These results show that the attenuation of WAF1/Cip1 expression initiated glioma cell death and sensitized glioma cells to apoptosis induced by 1,3-bis(2-chloroethyl)-1-nitrosourea and cisplatin. Thus, blocking WAF1/Cip1 production may serve as a useful chemosensitization regimen for treating glioma.[46]

Cytosine deaminase/5-fluorocytosine

5-Fluorouracil (5-FU) is a potent antimetabolite used in the chemotherapy for gastrointestinal (GI), breast, head, and neck malignancies. Despite initial excitement, the therapeutic index of 5-FU has been shown to be very poor. It is unclear whether this lack of utility is due to problems with drug delivery or inherent insensitivity. Adenovirus (Ad) vector-mediated cytosine deaminase (CD)/5-fluorocytosine (5-FC) gene therapy has been proposed as a potential technique to overcome pharmacokinetic issues associated with systemic 5-FU and is particularly well suited to use with tumors in which local control is paramount, such as malignant gliomas.

The bacterial enzyme cytosine deaminase (CD) catalyzes the conversion of 5-fluorocytosine (5-FC) to the lethal 5-fluorouracil (5-FU). Cloning the CD gene from  Escherichia More Details coli and expression in human tumor cell lines enabled these cells to convert 3H-labeled 5-FC into 3H-5-FU.

Glioblastoma cell line T1115 became 200-fold more sensitive to 5-FC than the non-expressing parental cell lines. At least 90% of the cells are killed within 7 days. CD-expressing cells are able to kill non-expressing cells when grown in the same culture flask (bystander effect). The results of clinical studies in human patients with high-grade gliomas confirm the previous findings in rat models, demonstrating the potential clinical utility of Ad 5-FC gene therapy for gliomas.[46]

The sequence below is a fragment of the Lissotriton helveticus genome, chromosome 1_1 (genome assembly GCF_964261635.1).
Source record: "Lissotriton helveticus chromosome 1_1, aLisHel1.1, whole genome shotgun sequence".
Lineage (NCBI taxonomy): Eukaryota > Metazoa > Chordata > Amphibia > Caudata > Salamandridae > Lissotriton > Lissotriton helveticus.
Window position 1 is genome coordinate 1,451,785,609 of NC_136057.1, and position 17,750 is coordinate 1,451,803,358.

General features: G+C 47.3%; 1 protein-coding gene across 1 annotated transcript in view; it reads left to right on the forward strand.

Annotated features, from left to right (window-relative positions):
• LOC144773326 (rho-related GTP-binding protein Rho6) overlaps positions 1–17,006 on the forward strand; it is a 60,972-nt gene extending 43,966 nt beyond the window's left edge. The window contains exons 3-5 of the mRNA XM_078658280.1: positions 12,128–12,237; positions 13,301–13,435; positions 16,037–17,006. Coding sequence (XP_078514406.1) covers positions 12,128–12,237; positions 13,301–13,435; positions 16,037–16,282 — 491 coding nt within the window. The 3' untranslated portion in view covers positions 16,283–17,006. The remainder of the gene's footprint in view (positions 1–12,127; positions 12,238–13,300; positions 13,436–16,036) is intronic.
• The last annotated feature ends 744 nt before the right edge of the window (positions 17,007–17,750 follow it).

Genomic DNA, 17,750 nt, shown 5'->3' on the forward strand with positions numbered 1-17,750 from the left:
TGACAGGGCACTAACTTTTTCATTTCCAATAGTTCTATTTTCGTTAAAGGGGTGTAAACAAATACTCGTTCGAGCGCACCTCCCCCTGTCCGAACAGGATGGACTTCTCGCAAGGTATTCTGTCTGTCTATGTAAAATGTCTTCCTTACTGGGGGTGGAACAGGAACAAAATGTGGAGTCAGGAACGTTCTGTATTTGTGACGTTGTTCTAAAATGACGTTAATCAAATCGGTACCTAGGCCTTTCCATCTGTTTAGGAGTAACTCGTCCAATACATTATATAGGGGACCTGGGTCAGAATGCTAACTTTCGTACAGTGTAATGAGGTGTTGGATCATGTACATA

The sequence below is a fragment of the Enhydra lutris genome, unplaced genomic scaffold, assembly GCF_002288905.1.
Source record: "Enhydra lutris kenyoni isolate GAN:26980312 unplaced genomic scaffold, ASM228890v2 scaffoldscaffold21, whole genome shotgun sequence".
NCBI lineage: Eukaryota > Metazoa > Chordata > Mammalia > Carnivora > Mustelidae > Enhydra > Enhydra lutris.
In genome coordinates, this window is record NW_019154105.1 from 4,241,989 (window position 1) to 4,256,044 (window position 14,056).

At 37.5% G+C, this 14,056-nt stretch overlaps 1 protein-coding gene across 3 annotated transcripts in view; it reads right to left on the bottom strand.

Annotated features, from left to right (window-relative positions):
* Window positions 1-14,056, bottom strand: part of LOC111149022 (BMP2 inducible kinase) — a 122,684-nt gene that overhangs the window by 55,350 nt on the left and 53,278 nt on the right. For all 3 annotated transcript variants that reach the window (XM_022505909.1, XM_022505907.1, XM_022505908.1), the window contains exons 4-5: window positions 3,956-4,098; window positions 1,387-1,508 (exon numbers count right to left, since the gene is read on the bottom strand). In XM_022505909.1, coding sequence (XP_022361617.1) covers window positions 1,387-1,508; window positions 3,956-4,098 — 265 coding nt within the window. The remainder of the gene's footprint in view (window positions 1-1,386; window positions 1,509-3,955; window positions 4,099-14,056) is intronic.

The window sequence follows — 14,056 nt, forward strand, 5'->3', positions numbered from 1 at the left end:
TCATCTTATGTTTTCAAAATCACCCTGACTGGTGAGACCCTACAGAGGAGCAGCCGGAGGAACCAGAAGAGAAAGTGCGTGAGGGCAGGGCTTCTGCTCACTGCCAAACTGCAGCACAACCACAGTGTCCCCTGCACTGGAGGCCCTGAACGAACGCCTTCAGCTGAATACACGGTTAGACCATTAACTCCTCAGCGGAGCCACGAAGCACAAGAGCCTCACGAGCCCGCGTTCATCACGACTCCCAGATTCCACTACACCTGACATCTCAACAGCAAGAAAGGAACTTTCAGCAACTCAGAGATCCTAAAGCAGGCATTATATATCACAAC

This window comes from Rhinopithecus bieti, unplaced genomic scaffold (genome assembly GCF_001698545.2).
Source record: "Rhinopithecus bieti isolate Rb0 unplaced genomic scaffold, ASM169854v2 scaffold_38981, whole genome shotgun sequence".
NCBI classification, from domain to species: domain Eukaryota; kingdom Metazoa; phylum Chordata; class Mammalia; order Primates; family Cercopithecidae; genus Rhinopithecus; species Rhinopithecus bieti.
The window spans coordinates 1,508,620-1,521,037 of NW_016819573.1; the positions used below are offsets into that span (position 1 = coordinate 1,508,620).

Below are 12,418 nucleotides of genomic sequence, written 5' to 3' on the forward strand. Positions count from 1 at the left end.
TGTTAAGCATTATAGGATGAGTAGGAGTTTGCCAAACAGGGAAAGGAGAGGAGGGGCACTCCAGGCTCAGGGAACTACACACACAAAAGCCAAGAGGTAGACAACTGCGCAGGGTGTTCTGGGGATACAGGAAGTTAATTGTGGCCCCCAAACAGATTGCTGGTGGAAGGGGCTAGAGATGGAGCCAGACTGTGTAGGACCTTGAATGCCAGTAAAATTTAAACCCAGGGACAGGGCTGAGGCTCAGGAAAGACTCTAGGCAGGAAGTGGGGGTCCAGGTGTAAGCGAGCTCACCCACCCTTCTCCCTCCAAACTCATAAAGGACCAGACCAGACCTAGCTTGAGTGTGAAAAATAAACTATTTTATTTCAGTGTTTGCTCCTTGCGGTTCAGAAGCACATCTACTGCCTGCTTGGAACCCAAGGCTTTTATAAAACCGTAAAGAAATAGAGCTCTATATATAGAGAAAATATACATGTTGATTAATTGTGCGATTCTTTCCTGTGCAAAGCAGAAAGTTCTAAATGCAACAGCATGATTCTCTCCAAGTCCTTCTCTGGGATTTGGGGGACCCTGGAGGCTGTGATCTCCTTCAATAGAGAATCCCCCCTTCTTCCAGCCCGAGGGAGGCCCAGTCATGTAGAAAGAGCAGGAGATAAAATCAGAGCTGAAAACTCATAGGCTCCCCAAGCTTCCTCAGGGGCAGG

» Radiosensitization genes Top

Bax gene

The hypothesis that Ad-mediated transfection of proapoptotic Bax gene could enhance the cytotoxicity of radiotherapy (RT) in RT-refractory glioma cells has been proposed.

The results of in vivo experiments showed that apoptotic death may be enhanced by the combination of the treatment with Ad-containing Bax gene (Ad-Bax) and RT. Remarkably, combined treatment induces regression of tumors in mice. In animals injected with subcutaneous tumors (D54 MG line), levels of apoptosis after RT alone, Ad/Bax alone, or the combination, were respectively, 12.3%, 32.1% and 78.5%. A colony-formation assay showed a 2-log inhibition with respect to controls after combined treatment, irrespective of the endogenous levels of p53.[47] These results confirms that Ad/Bax synergistically radiosensitizes glioma, with a seemingly favorable therapeutic index.